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Leafs overcome emotions at home to take 2-1 series lead over Capitals

Tyler Bozak of the Toronto Maple Leafs celebrates his game-winning goal in overtime against the Washington Capitals in Game 3 at Air Canada Centre on Monday, April 17, 2017.

Claus Andersen/Getty Images

Resiliency, thy name is the Toronto Maple Leafs.

Once again, the Leafs used their speed to wriggle out of a stranglehold by the Washington Capitals and win another overtime game, this time 4-3 on Monday night. Tyler Bozak scored the winning goal at 1:37 of overtime on a power play to send 19,841 fans at the Air Canada Centre into ecstasy, not to mention many thousands more watching on the big screen next door in Maple Leaf Square.

The Leafs now have a 2-1 lead in the first-round NHL playoff series that no one predicted. But the Capitals, who cruised to first place overall in the regular season, are falling into their history of playoff flops.

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It was also a coming-out party for Leafs rookie sensations Auston Matthews and William Nylander. Their line keyed the Leaf comeback, with Matthews scoring once and setting up Nylander's goal that tied the score in regulation time.

The Capitals had no business letting this game get away from them. Forget Evgeny Kuznetsov putting one off the post and crossbar late in the third period, the Caps had two-goal leads twice and squandered a five-on-three power play.

At the same time, the Leafs may have started the game in a fog but got better as it went on. By the third period, they were taking the play to the bigger, more-experienced visitors, albeit punctuated by the odd heart-stopping Caps chance.

Before the game, some of the Leafs talked about the importance of not letting the emotions of playing in front of their own fans for the first time in the playoffs get the best of them.

"Yeah, as a team I think we have to be careful," Leafs winger Matt Martin said before the game. "Obviously we want to hear our fans roaring but we're playing a very strong team in the Capitals, so we've got to be very disciplined in what we do on the ice. We can feed off the energy in the building, use our fans to our advantage, but if you're not dialled in and you're letting the emotions get the best of you, we'll make some mistakes."

While Matthews poo-pooed the idea – "No, I don't think that is really the case, we'll just play hockey" – Leafs head coach Mike Babcock, like Martin, saw the potential problem. "We don't want to be too wired up either," he said.

The fans did start the game roaring and the Leafs did appear to be the victims of their own emotions. They had the deer-in-the-headlights look for the first time in the series and were caught standing around too often.

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First, defenceman Nikita Zaitsev, playing in his first NHL playoff game after missing eight days with a suspected concussion, somehow got lost in the Leafs zone with the Capitals' Nicklas Backstrom-Alexander Ovechkin line on the ice. This allowed Backstrom to step into a huge opening and rip a shot past goaltender Frederik Andersen.

It was the first time in the series the Capitals scored the first goal. A few minutes later, Ovechkin fired one of his patented rockets from the top of the faceoff circle and it was 2-0 for the Capitals before the game was five minutes old.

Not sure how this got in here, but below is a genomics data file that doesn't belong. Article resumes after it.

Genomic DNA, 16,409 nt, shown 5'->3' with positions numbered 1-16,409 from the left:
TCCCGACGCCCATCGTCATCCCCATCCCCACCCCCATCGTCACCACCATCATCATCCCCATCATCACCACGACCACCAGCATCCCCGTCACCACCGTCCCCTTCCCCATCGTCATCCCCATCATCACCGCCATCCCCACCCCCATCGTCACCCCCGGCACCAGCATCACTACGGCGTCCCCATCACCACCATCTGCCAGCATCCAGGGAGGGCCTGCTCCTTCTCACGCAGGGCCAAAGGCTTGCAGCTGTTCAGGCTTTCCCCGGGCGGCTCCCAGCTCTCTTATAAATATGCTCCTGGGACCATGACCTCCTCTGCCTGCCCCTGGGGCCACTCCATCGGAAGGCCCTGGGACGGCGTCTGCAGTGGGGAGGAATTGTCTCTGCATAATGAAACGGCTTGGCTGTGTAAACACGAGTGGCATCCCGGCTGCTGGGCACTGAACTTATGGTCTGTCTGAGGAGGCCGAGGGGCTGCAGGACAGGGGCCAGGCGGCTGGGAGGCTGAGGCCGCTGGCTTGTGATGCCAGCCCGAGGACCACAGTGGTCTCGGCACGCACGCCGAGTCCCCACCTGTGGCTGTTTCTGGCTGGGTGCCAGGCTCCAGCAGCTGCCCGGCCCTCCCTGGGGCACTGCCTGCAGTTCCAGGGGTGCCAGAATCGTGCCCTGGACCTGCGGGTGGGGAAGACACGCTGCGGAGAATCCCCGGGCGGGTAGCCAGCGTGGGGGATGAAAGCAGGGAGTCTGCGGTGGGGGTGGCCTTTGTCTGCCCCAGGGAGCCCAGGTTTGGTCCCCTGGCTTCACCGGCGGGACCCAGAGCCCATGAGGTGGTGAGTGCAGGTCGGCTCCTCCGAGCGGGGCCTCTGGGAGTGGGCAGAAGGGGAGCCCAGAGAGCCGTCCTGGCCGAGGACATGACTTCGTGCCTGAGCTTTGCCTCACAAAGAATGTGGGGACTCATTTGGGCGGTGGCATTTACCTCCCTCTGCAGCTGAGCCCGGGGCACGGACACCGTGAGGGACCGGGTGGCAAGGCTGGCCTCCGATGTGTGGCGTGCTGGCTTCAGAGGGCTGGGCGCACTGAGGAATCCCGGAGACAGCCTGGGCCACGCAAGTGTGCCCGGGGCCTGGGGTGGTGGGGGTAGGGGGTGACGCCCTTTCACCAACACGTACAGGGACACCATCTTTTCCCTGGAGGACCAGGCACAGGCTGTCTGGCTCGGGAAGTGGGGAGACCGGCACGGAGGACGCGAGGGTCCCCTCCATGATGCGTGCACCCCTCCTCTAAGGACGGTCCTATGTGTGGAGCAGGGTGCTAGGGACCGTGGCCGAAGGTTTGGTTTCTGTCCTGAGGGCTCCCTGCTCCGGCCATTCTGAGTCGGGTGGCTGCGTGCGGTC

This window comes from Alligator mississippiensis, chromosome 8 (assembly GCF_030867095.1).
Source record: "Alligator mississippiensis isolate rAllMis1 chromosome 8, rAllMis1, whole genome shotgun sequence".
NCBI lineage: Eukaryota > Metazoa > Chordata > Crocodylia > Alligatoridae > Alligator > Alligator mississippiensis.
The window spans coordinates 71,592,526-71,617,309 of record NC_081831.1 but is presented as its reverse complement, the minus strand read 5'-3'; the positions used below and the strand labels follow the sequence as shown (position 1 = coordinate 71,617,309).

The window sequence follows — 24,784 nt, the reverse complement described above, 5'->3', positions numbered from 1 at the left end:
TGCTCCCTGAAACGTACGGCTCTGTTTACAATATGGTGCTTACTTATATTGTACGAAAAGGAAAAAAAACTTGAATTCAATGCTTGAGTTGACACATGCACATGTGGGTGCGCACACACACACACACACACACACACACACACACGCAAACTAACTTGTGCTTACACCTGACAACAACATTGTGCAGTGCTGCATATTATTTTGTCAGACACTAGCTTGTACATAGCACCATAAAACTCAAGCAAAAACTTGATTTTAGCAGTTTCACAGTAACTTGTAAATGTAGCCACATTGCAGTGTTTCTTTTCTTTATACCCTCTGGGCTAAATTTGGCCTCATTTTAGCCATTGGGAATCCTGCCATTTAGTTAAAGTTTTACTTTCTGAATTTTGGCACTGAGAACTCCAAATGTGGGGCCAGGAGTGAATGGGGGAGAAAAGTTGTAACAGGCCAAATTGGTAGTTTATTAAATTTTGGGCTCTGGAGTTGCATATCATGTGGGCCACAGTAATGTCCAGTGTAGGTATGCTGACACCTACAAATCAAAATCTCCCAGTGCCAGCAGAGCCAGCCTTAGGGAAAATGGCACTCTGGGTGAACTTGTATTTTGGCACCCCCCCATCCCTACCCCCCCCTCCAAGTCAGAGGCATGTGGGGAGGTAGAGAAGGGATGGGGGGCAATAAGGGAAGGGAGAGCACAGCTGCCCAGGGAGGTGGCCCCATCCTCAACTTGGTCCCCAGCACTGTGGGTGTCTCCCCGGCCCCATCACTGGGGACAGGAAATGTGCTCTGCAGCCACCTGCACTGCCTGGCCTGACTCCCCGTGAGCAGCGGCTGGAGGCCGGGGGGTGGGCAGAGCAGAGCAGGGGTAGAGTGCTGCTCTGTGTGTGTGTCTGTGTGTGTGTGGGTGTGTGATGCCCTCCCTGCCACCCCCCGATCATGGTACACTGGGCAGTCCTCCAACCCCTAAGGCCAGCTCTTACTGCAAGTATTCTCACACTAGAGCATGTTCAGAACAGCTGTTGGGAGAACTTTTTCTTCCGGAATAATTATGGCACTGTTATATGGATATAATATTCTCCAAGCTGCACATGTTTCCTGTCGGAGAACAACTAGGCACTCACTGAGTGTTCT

This silenced the crowd and pretty much squelched the Leafs, too. The Caps were playing the way they had not for too much of the first two games, using their size to push the Leafs around and working their transition game much faster to get the puck out of their own zone.

For their part, the Leafs spent too much time complaining to the referees and not enough time hitting and skating. But that did not last long.

Successive body checks by Tyler Bozak, Nazem Kadri and Leo Komarov, the latter on Ovechkin, got both the crowd and the Leafs back into the game. Within seconds, Matthews established himself as a star presence with a great shift that ended when the puck bounced off defenceman Nate Schmidt's face and landed in front of Matthews in front of the Caps' net and he had his first NHL playoff goal at 14:08.

Escaping to the second period with the Capitals only up 2-1 was a big break for the Leafs. But Kuznetsov scored early in the second and Washington seemingly had a stranglehold on the game again.

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Even worse, a little more than a minute later, Martin succumbed to that emotion and was suckered into a double-minor penalty for roughing by Capitals agitator Tom Wilson, who was also flagged. But Leafs defenceman Matt Hunwick also drew a minor and the Caps had a five-on-three advantage for two minutes.

This is where the Leafs gathered themselves, and the Caps squandered several scoring chances, to turn the game around. The Leafs killed the penalty and eight minutes later cut the lead when Kadri bounced a shot off Caps defenceman Brooks Orpik's rear end and into the net.

The killer for Washington came with 40 seconds left in the period. Both Kevin Shattenkirk and Orpik went after Leafs winger Zach Hyman behind the Caps net. Hyman managed to get the puck to Matthews, who relayed it to Nylander in front. He had all the time he needed to put in his own rebound for his first playoff goal to tie the score and ignite the crowd.

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About the Author
Hockey columnist

A native of Wainfleet, Ont., David Shoalts joined The Globe in 1984 after working at the Calgary Herald, Calgary Sun and Toronto Sun. He graduated in 1978 from Conestoga College and also attended the University of Waterloo. More


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